The crew of the F/A-18 Super Hornet carrying the Navy’s Infrared Search and Track (IRST) pod at Edwards Air Force Base, Calif. (Photo courtesy of Lockheed Martin)
The passive, long-range IRST sensor searches and detects heat sources, simultaneously track multiple targets and provide a highly effective air-to-air targeting capability, even when encountering advanced threats equipped with radar-jamming technology.
Because IRST is passive, unlike radar systems, it does not give off radiation and is harder to detect, giving superior first-see, first-shoot advantage to pilot against enemy aircrafts. The IRST, provides the F/A-18 an alternate air-to-air targeting system in a high-threat electronic-attack environment.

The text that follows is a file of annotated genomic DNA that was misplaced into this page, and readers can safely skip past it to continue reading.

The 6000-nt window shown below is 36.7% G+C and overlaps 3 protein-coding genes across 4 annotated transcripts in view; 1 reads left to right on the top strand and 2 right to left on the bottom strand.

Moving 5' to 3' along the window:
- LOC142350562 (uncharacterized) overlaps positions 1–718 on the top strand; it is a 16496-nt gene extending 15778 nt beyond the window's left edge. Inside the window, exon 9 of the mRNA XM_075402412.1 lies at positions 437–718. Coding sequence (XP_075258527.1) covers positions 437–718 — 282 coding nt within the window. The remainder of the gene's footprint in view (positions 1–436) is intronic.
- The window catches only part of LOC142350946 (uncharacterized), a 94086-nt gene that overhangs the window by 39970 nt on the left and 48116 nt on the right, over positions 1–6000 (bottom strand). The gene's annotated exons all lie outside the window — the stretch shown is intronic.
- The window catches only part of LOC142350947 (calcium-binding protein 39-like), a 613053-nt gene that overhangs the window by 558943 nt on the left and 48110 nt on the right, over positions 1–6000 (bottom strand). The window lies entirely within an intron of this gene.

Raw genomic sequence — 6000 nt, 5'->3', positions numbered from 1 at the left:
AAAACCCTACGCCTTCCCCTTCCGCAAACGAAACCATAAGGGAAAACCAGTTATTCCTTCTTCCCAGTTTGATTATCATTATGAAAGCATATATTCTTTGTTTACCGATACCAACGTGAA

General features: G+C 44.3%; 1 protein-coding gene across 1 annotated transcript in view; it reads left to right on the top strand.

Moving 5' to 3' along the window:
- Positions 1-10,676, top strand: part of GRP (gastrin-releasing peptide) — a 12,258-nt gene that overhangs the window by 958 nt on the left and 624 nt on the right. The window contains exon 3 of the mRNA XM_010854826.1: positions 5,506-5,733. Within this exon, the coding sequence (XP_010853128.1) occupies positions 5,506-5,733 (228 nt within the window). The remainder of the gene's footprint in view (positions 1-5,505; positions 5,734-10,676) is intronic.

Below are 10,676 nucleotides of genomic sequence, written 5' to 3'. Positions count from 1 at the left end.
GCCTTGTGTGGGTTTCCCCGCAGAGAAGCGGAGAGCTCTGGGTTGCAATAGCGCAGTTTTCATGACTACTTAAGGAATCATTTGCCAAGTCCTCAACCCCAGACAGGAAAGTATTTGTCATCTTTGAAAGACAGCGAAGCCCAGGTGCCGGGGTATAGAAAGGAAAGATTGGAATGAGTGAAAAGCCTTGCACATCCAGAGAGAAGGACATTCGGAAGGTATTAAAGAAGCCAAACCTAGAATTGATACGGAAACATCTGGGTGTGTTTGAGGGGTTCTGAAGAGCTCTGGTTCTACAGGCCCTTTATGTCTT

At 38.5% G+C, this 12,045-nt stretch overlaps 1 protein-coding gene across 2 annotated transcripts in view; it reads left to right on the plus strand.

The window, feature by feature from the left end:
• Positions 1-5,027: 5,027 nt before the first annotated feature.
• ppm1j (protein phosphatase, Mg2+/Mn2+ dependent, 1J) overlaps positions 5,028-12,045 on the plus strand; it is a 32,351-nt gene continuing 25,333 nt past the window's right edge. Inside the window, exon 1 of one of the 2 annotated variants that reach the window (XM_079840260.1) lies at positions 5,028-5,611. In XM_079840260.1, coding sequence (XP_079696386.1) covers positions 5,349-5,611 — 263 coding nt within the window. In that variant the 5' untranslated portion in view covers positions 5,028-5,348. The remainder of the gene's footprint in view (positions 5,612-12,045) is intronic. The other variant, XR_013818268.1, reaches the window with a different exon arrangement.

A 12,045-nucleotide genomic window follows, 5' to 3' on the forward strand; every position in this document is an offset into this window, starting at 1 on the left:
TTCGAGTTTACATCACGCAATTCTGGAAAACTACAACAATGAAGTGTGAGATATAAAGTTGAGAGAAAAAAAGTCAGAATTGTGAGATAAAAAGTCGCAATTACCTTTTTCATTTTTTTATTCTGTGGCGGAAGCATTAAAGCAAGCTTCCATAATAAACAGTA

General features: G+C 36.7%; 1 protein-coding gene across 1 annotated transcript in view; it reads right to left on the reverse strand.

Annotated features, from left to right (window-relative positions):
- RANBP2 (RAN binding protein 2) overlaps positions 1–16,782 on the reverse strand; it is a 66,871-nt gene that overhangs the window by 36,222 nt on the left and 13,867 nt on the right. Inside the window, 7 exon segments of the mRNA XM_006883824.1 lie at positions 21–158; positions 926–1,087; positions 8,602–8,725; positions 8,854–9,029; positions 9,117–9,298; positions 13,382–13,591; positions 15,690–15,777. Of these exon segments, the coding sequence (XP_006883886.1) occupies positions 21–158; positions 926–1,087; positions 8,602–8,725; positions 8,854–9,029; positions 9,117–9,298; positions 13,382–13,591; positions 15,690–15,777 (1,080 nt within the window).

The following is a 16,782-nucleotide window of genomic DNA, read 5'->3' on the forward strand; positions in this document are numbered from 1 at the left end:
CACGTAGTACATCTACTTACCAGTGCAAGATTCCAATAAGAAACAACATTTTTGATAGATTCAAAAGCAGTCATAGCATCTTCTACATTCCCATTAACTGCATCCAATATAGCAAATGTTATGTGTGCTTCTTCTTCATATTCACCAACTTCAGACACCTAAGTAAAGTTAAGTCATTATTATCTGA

The system is being developed under a $135 million contract awarded to Lockheed Martin in 2011 and is currently planned to be deployed by 2017. The IRST sensor was initially tested last year on a Boeing King Air test aircraft.